CEO Bill Johnson pledges to improve TVA's nuclear performance

CEO Bill Johnson pledges to improve TVA's nuclear performance

March 23rd, 2013 by Pam Sohn in Local Regional News

Bill Johnson is president and chief executive officer of the Tennessee Valley Authority.

Photo by Angela Lewis/Times Free Press.

TVA logo

New TVA President and CEO Bill Johnson is beginning to talk about the days that will follow his self-described "100-day plan" of listening and learning.

On Friday, day 84, the self-professed "staunch nuclear proponent" acknowledged in a meeting with the Chattanooga Times Free Press that TVA's nuclear "performance is not where it needs to be."

He cited past delays and cost overruns at the still-under-construction Watts Bar Unit 2 reactor near Spring City, Tenn., and the continuing "red" safety flag at Browns Ferry Nuclear Plant in North Alabama.

"We are making progress," he said. "It's slow. One of my objectives is to make it run and run well."

Johnson said he sees his mission as one of "making the trains run on time" and of improving "how we conduct our business, how effective we are."

But he says "it's too soon to know, perfectly," if the utility will grow its nuclear footprint.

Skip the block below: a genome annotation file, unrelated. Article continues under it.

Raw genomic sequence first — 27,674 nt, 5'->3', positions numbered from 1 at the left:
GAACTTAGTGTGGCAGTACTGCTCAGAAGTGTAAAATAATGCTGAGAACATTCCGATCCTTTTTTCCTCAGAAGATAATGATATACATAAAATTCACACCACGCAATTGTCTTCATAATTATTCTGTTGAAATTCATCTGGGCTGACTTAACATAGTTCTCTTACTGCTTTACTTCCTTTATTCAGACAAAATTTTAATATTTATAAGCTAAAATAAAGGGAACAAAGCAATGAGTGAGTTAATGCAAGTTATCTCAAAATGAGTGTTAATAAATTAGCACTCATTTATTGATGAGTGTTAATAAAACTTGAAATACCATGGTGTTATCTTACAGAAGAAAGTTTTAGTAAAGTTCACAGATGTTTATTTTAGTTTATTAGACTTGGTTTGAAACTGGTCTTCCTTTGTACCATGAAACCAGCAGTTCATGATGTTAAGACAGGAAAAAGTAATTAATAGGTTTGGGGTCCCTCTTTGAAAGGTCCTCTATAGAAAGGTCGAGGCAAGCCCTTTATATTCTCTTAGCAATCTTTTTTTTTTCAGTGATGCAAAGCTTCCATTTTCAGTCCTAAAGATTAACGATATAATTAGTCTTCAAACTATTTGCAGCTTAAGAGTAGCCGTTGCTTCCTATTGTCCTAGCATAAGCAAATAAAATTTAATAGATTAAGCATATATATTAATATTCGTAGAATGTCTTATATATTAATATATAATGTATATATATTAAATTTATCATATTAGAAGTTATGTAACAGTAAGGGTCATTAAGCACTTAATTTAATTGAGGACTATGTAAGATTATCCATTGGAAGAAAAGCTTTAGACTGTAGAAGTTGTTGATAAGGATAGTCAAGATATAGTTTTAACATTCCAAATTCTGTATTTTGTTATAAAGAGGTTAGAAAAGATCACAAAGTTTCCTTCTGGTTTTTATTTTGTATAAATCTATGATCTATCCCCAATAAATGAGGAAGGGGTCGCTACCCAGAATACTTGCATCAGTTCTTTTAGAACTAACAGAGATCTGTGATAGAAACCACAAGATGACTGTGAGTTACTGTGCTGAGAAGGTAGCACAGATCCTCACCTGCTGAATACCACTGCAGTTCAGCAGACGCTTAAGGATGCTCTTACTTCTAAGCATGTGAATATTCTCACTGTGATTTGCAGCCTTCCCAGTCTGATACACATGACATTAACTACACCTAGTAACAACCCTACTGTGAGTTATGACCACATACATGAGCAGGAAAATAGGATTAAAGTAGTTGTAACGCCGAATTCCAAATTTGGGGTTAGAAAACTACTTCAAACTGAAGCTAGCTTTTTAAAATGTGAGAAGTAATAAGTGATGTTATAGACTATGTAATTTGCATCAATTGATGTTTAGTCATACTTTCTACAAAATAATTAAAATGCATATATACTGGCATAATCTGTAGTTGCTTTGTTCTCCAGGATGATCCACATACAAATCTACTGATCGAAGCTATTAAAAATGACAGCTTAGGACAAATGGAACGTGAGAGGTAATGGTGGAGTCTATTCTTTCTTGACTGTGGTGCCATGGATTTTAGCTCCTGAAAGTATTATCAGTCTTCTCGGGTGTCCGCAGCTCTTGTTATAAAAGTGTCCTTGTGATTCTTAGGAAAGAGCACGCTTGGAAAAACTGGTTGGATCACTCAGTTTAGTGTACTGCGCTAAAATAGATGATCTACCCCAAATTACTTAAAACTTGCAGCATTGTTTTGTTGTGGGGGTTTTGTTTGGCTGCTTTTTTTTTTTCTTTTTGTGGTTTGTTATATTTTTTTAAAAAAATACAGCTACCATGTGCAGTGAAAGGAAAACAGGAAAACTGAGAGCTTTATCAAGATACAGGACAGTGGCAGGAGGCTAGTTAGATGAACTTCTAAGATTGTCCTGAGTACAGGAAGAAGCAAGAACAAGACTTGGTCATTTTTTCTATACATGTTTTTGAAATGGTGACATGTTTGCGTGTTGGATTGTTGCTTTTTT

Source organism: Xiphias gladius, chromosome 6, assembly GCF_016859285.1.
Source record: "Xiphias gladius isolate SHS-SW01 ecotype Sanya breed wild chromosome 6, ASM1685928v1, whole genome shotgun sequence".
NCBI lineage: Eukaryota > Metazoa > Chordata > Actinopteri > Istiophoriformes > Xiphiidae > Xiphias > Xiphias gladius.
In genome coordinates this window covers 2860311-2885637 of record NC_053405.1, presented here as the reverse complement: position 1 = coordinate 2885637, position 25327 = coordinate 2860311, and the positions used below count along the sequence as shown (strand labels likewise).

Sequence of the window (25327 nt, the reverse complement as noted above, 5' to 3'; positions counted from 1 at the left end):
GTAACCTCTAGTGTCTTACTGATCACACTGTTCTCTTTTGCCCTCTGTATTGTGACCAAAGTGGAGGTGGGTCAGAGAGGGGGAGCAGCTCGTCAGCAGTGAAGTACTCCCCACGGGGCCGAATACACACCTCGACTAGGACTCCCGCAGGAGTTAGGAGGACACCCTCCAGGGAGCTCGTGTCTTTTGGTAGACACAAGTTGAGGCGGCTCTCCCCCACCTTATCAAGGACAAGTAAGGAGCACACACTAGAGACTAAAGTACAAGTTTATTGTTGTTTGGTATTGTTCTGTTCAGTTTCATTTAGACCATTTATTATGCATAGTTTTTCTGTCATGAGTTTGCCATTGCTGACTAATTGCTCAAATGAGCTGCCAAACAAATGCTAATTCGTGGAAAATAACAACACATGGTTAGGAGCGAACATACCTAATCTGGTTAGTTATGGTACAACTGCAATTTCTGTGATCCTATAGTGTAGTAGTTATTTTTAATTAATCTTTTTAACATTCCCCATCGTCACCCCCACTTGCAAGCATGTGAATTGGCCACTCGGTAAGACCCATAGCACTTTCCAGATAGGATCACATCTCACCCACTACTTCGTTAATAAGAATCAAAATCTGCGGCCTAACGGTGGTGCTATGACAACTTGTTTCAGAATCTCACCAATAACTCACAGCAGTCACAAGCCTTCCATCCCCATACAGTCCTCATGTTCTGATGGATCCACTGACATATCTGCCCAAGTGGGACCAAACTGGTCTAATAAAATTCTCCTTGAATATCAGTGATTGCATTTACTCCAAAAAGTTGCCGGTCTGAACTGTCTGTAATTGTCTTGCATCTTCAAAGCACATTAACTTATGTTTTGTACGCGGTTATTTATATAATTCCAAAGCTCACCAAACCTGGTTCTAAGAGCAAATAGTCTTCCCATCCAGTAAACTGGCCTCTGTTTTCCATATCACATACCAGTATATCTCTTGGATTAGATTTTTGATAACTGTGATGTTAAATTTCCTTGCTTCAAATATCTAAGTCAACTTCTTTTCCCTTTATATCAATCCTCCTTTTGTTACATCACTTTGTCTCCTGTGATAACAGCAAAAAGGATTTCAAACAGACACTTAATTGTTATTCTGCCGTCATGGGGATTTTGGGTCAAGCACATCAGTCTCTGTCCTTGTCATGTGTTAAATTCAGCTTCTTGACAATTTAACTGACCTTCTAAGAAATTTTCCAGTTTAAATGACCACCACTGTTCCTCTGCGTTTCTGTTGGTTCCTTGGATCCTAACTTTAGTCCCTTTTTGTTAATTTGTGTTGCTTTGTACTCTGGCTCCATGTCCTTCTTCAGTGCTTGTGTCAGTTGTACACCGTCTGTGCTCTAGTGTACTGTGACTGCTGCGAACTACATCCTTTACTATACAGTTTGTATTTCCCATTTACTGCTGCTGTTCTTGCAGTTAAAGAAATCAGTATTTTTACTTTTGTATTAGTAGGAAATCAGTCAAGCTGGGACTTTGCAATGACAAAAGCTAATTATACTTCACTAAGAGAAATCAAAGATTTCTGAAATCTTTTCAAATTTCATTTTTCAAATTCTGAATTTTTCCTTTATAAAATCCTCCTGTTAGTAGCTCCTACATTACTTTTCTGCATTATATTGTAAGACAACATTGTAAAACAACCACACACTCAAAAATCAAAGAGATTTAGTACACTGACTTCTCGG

When Watts Bar is complete and running, the utility will evaluate electricity demand - especially in light of retiring coal plants -- and then weigh additional nuclear expansion. Possibilities would include the now-idled construction at Bellefonte and potential innovation with small modular reactors in Oak Ridge.

Done well, nuclear power is a very efficient, clean power source with a low CO2 footprint, Johnson said. But customer demand is flat or down since 2007, and other influences still are playing out - things like natural gas prices and climate legislation.

Johnson said small modular reactors may have an advantage in expansion planning because one of TVA's statutory duties is technological innovation.

"It's an intriguing idea," he said.

Critics have questioned whether TVA should be building any kind of additional capacity when conserving energy could help meet demand with far less cost.

Johnson said TVA doesn't have an economic incentive to build more power plants.

"Our business model is to recover our costs," he said. "What we have is an obligation every day to serve customer demand. If you can do that through efficiency and other things and you don't raise the price untowardly, then we should be helping get there. But I go back to [asking], what do consumers want and what will consumers put up with?"

Although polls indicate people are willing to pay more for alternate energy and more efficient and clean power, Johnson says history shows differently.

TVA's Green Power Switch program garnered only 12,000 customers - among 9 million overall - who signed up to pay extra to help fund alternative energy.

"I think we often take for granted consumer behavior in this. That to me is one of the difficult things to change," Johnson said.

As for what TVA workers and ratepayers should expect on day 101 of Johnson's tenure?

Johnson grinned.

"There's a lot of speculation. I may go on vacation, just to keep the suspense building."